May 21, 2013

Supreme Court to Hear Public Prayer Case

US Supreme Court building, front elevation, st...
US Supreme Court building, front elevation, steps and portico. (Photo credit: Wikipedia)
The U.S. Supreme Court will hear a case out of New York involving public prayer at governmental meetings. The case, Town of Greece v. Galloway, may have important implications for efforts to preserve the separation of church and state.

Of particular interest in this case is that the town has adopted what sounds like an inclusive policy in which many different types of prayers or invocations are acceptable. Instead of the usual sectarian prayers in Jesus' name which are so common where I live, Greece's policy permits atheists and Wiccans to give invocations too.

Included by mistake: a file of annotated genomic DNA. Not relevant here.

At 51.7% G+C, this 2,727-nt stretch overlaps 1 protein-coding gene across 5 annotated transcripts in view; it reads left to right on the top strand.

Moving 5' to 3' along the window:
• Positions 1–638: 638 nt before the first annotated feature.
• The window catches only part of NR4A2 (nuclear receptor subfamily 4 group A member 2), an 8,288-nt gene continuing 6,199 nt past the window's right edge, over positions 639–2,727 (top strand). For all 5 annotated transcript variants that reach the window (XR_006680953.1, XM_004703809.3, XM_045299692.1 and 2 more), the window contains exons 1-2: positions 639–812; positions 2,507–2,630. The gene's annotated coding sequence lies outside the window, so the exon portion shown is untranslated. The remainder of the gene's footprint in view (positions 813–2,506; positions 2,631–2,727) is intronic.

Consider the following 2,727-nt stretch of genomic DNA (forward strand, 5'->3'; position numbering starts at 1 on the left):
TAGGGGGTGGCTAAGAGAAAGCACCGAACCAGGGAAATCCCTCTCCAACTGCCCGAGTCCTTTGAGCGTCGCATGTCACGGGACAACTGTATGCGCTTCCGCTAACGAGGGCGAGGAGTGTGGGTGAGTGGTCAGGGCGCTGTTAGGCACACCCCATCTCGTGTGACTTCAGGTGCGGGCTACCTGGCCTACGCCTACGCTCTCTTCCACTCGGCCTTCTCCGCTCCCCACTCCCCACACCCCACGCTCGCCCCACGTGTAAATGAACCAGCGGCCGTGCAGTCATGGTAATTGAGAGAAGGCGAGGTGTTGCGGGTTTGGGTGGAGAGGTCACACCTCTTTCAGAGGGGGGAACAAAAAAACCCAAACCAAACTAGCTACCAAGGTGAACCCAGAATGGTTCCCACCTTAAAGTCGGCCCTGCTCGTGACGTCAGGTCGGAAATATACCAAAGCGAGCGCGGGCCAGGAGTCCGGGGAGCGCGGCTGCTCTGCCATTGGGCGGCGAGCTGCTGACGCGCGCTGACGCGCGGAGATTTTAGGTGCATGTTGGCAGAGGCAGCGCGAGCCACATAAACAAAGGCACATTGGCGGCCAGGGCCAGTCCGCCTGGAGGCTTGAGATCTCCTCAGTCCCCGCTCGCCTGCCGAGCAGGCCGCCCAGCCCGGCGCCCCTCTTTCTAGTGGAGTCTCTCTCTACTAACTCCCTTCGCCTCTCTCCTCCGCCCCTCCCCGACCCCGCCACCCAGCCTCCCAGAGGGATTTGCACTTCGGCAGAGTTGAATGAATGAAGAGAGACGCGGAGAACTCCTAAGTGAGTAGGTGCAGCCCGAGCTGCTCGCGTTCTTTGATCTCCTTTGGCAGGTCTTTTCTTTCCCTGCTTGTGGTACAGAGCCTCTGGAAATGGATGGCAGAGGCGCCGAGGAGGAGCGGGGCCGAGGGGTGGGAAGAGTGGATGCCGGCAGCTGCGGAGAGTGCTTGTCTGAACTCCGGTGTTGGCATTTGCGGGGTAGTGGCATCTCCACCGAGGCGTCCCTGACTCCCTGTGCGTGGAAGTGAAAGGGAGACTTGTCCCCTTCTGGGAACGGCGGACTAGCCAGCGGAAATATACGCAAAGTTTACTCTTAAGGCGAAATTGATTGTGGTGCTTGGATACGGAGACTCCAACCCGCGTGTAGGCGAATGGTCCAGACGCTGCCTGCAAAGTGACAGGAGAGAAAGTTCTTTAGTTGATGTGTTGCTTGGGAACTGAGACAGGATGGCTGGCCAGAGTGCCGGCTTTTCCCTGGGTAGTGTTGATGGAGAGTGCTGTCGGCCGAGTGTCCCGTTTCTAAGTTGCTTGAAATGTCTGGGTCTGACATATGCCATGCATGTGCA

Policy aside, Americans United for Separation of Church and State has noted that only two of the prayers given at these meetings during the past 10 years have been non-Christian. Moreover, most of the prayers given have not been nonsectarian but explicitly Christian.

The problem I have with this sort of thing is that while an inclusive policy is better than an exclusive one, it still amounts to the government promoting religion. Governmental meetings should not include prayer of any kind.

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